organic scalability

Patrick Smith has an interesting article about how, in his opinion,
America couldn't adopt El-Al levels of security.
I say perhaps the airline industry is very set in their ways.

I'm thinking along the lines of a revamped airline industry, with more numerous smaller hubs, more like a web, with smaller entities concerned mainly with providing service from one hub to it's connecting hubs.

Smith's main reasons why America couldn't implement Israeli tactics were the scale and the cost. With smaller independent hubs, more organized through smart computer networking, ticketing could be automated, as well as route calculation, with smaller more targeted flights--all of which would contribute to a more efficient machine, ticket prices might go up slightly, but in exchange for actual security improvements and better , more-direct service, people might not mind. More importantly, each hub as a separate economic unit would find ways of making the economics, as well as the security, work for them.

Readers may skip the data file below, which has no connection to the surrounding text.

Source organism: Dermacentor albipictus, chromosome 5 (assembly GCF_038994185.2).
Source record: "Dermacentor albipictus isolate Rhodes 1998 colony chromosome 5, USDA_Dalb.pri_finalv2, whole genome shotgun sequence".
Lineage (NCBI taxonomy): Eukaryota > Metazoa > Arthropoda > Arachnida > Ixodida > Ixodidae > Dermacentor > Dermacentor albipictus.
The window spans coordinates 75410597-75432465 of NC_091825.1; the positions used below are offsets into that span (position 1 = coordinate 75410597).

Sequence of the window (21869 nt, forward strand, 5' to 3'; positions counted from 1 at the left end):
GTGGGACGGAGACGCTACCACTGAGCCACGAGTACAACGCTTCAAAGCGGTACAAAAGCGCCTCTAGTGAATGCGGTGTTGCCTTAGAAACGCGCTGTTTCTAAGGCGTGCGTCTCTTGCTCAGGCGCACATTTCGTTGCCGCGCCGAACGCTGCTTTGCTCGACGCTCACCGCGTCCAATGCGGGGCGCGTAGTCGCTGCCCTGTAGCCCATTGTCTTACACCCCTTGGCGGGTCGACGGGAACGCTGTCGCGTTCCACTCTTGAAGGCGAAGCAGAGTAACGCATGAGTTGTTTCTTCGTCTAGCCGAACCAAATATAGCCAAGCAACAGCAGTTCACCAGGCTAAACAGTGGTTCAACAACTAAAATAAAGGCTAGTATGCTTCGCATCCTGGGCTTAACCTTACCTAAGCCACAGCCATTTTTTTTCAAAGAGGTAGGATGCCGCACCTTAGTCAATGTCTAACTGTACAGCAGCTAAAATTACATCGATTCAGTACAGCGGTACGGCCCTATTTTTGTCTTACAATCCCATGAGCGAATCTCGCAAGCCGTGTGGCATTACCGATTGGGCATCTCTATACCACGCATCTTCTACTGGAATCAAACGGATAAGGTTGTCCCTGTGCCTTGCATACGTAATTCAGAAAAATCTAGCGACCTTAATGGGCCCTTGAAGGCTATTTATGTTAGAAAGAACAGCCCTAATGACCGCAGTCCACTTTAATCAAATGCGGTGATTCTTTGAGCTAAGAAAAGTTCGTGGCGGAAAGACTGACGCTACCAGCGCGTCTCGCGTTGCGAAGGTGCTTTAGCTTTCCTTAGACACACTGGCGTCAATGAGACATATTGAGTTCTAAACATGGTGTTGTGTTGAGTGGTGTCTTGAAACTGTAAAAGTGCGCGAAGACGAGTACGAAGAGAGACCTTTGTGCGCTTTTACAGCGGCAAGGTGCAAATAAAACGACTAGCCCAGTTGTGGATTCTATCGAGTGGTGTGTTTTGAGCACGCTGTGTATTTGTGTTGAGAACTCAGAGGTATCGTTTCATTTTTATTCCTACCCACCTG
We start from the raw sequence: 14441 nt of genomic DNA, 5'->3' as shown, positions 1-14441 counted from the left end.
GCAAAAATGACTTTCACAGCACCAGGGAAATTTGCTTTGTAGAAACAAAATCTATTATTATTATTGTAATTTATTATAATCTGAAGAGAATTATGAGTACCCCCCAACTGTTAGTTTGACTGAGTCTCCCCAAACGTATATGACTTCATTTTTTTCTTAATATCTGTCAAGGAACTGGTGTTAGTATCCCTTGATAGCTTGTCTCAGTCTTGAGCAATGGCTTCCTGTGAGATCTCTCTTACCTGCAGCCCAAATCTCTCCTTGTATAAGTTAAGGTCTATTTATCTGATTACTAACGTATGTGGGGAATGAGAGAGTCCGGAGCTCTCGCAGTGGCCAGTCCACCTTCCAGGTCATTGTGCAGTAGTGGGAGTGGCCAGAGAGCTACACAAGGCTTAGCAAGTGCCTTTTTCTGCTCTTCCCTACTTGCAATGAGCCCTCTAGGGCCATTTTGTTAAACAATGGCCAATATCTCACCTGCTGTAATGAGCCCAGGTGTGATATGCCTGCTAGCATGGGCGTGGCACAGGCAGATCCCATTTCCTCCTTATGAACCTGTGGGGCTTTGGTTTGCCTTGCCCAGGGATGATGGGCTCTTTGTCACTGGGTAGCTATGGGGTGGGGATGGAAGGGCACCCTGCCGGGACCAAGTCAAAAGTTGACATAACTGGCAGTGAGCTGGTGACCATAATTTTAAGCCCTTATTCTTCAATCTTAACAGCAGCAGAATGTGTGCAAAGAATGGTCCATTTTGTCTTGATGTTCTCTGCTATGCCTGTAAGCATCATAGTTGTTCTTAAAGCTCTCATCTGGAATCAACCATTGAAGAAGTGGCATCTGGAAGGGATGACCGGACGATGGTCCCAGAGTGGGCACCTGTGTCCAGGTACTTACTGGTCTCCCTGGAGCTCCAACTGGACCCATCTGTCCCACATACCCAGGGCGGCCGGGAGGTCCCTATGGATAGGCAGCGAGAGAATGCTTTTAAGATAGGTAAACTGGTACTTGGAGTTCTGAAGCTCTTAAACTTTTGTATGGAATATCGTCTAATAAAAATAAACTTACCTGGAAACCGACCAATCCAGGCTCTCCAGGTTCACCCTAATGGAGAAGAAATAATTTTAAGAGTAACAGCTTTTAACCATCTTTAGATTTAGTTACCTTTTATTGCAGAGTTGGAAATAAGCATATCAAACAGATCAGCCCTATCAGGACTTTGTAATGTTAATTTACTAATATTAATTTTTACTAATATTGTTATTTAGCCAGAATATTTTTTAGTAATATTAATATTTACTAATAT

The goal being, if each hub had about twice the traffic of TLV maximum, there's a good chance real security protocols could be implemented.

Besides the obvious cost in new infrastructure, the two major hurdles would be (imho) 1. People are not evenly distributed across the US, but rather are focused more heavily at the borders (which makes the current 3 or 4 hubs so convenient) 2. People wan't to make the minimum number of connecting flights -- something I think could be made less of a people-issue but takeoff and landing are still the most dangerous part of flying, and takeoff the most fuel consuming.


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